Claimant Mary Roy appeared pro se.
Andrew F. Tarr, Attorney at Law, for respondent.

Claimants brought this action for vehicle damage sustained when their vehicle was struck by a rock while claimant Mary Roy and her uncle were traveling westbound on Route 33 outside Elkins in rainy weather. At this location, Route 33 is maintained by respondent in Randolph County. The Court is of the opinion to deny this claim for the reasons more fully set forth below.
The incident giving rise to this claim occurred on November 2, 1999. On the day in question, claimant Mary Roy and her uncle were traveling westbound on Route 33, outside Elkins toward Norton, in claimants' 1996 Ford Contour. Ms. Roy testified that she frequently travels this portion of road and she was not aware of any "Falling Rock" signs posted along the side of the road. At this location, Route 33 is a first priority road with a width of twenty-two to twenty-three feet and shoulders two to three feet in width. The north side of Route 33 is a hillside, locally known as "fossil park," and is a known rock-fall area. Along the road at this location, respondent has installed "Falling Rock" signs in each direction before travelers enter this area. The sign to the east of the accident scene is about one-quarter mile from the location in question and claimant Mary Roy would have passed the sign. These signs were installed in May of 1994. They are about fourteen feet from the edge of the pavement. As Ms. Roy drove the vehicle along the road, a rock fell from the hillside, bounced off a ledge and into the road, striking the vehicle. Ms. Roy immediately notified the local State Police Detachment about the incident. The vehicle sustained damage in excess of the $100.00 deductible feature in their motor vehicle insurance policy and claimants had to pay for a rental vehicle until the repairs on their vehicle were completed. Neither Ms. Roy nor her uncle suffered a personal injury in the incident. In accordance with the Court's decision in Summerville, et al. vs. Division of Highways, any recovery would be limited to the amount of their deductible feature, plus any other out of pocket expenses. See Id., 18 Ct. Cl. 110 (1991). Also, Ms. Roy claims $500.00 for pain and suffering due to emotional distress caused by this incident.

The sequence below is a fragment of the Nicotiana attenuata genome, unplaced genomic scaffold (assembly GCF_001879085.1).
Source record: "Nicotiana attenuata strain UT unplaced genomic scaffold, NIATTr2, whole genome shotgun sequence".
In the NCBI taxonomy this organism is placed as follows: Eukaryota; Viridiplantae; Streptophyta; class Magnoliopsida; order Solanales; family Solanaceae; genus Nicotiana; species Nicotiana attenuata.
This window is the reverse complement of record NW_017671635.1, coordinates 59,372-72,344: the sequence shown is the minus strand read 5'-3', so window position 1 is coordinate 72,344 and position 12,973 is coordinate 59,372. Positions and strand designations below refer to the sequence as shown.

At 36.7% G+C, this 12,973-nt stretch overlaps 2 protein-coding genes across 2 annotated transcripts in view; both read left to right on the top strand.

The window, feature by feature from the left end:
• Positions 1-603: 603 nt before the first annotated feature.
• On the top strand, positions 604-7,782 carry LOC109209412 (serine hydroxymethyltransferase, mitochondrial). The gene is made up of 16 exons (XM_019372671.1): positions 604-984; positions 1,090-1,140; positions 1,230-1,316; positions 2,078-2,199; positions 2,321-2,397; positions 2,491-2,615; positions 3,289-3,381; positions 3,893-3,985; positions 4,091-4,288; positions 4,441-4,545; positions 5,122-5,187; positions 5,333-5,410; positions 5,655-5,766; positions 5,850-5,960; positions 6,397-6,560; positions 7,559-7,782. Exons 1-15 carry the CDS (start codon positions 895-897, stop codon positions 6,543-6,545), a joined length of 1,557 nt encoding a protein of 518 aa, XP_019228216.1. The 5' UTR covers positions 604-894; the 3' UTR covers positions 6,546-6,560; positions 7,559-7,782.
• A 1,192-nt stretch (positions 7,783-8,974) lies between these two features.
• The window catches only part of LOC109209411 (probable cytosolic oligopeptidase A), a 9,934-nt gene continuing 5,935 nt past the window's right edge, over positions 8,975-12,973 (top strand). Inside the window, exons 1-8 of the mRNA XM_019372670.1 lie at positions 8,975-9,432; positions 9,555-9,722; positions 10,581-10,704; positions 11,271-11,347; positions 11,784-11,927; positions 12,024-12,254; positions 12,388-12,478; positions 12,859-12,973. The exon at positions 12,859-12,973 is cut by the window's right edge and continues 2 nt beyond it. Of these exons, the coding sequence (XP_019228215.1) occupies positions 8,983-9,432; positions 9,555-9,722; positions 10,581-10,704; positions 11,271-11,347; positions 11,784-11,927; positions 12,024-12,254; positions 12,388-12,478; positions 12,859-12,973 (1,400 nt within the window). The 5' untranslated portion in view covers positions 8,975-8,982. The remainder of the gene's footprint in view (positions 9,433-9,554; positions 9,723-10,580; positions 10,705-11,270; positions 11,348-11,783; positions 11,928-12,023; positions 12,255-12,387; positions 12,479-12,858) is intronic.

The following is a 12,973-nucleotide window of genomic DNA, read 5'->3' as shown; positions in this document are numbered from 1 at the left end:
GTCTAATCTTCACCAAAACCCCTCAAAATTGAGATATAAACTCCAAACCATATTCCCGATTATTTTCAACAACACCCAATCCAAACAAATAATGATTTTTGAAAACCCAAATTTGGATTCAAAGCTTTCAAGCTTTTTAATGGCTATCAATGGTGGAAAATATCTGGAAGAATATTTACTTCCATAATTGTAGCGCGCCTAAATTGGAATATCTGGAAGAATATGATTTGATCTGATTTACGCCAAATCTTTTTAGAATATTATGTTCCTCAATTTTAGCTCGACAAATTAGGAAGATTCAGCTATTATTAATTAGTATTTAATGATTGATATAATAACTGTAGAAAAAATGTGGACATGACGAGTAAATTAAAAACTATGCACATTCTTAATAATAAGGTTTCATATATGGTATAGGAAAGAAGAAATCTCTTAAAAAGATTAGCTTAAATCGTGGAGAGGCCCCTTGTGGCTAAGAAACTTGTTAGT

The position of respondent was that it did not have notice regarding a rock-fall on Route 33 in Randolph County. According to Assistant Supervisor Lewis Barry Gardner, the location in question is a known rock fall area and respondent had installed signs to warn the traveling public. Further, respondent did not receive any information regarding this incident.
The Court has consistently held that the unexplained falling of rock or rock debris on the road surface is insufficient to justify an award. Mitchell vs. Division of Highways, 21 Ct. Cl. 91 (1996); Hammond vs. Dept. of Highways, 11 Ct. Cl. 234 (1977). In order to establish liability on behalf of respondent, the evidence must establish that respondent had notice of the dangerous condition posing the threat of injury to property and a reasonable time to take suitable action to protect motorists. Alkire vs. Division of Highways, 21 Ct. Cl. 179 (1997).
The evidence failed to establish that respondent had not taken adequate measures to assure the safety of the traveling public while traveling on Route 33 in Randolph County. While the Court is sympathetic to claimants' plight, the fact remains that there is insufficient evidence of negligence on the part of respondent upon which to base an award.
In accordance with the findings of fact and conclusions of law stated herein above, the Court is of the opinion to and does deny this claim.
Claim disallowed.